volt auto adapter and all the necessary cables.

For collection, we have a Powerfilm Solar brand rollable solar panel,
model R15-600.

Specifications:

   Rated Power (Pmax): 10 Watts
   Operating Voltage (Vmp): 15.4 Volts
   Operating Current (Imp): 0.6 Amps
   Weight: 1.0 lb
   Dimensions: 11.5″ x 4.25″ x 4.25″ (Rolled), 11.5″ x 38″ (Unrolled)

You roll it up and keep it closed with a velcro strap, it’s light,
waterproof, and very packable.

   


   

   

This setup skips storage, but can send power to any battery pack, like
the one from the Goal Zero, for storage if desired.

Distribution is handled by the solar charge controller.

This is a Powermate Technology model PSC-A15. solar charge controller.
It takes the input from a solar panel and regulates the output voltage.

Specifications:

   Charge Load Current: 15A
   Automatic Charge Voltage: 12VDC/24VDC
   Maximum Charging Voltage: 14.7V for 12V systems, 29.4V for 24V
systems
   Maximum Discharge Voltage: 10.5V for 12V systems, 21V for 24V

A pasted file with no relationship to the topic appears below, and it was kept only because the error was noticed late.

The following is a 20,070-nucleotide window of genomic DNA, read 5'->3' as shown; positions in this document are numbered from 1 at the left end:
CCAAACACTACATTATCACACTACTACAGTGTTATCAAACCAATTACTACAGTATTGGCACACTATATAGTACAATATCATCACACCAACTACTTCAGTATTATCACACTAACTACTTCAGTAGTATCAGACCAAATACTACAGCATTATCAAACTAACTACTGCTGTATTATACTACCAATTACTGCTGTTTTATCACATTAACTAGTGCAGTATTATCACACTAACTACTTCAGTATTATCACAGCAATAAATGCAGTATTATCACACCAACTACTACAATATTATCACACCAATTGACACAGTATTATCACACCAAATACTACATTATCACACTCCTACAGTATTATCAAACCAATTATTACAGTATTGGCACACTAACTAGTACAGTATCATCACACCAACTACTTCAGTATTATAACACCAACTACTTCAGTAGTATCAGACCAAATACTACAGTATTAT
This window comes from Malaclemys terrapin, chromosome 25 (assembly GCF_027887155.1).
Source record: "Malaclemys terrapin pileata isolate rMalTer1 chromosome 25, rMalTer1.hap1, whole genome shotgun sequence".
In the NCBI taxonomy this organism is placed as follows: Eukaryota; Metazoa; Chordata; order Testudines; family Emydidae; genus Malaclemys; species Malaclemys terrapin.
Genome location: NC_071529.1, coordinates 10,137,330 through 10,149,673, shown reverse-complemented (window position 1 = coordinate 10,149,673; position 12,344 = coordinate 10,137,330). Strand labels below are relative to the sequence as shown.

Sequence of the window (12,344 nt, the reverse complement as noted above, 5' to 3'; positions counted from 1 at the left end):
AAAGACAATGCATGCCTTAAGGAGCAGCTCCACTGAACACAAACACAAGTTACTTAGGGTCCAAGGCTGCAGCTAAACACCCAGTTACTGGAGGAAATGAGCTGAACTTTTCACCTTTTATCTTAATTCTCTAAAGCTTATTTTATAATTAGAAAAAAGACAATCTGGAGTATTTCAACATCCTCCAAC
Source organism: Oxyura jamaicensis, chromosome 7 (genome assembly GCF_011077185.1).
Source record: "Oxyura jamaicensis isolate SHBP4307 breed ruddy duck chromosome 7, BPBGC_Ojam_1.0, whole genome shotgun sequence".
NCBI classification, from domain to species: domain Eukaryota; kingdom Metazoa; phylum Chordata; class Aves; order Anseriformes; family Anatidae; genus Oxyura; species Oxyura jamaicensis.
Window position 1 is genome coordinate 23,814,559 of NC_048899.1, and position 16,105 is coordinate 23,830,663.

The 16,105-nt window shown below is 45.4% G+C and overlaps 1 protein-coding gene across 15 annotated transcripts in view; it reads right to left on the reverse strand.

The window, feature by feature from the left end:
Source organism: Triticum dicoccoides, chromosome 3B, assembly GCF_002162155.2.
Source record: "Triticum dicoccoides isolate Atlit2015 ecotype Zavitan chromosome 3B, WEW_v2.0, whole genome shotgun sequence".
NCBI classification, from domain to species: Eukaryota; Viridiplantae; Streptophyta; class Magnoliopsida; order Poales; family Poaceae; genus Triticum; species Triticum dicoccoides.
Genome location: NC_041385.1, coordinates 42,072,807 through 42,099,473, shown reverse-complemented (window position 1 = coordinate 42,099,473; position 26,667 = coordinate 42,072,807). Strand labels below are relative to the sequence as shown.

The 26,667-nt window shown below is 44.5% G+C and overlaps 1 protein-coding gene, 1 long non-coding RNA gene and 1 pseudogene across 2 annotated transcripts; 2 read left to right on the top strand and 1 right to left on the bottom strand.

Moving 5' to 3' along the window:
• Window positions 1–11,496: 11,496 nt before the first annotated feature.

systems
   Maximum Solar Panel Power: 180W @ 18V for 12V systems, 360W @ 36V
for 24V systems
   2 selectable modes
   LED mode indicator and audible alarm for warnings
   Recommended wiring: 8-10 AWG
   Aluminum heat sink
   Size: 5.51″ x 3.54″ x 1.42″
   Weight: 210 grams (7.4 oz.)

   

There are a few different way to connect things up.  The solar panel has
a connector on it that can accept different cable attachments, one of
which has the solar panel connector on one end, and bare wires on the
other end.

   

   

If you look on the top of the solar charge controller, you will see 2
connector holes on the left hand side at the bottom, with a small icon
for a solar panel.  Those connectors accept the the solar panels bare
wire output leads.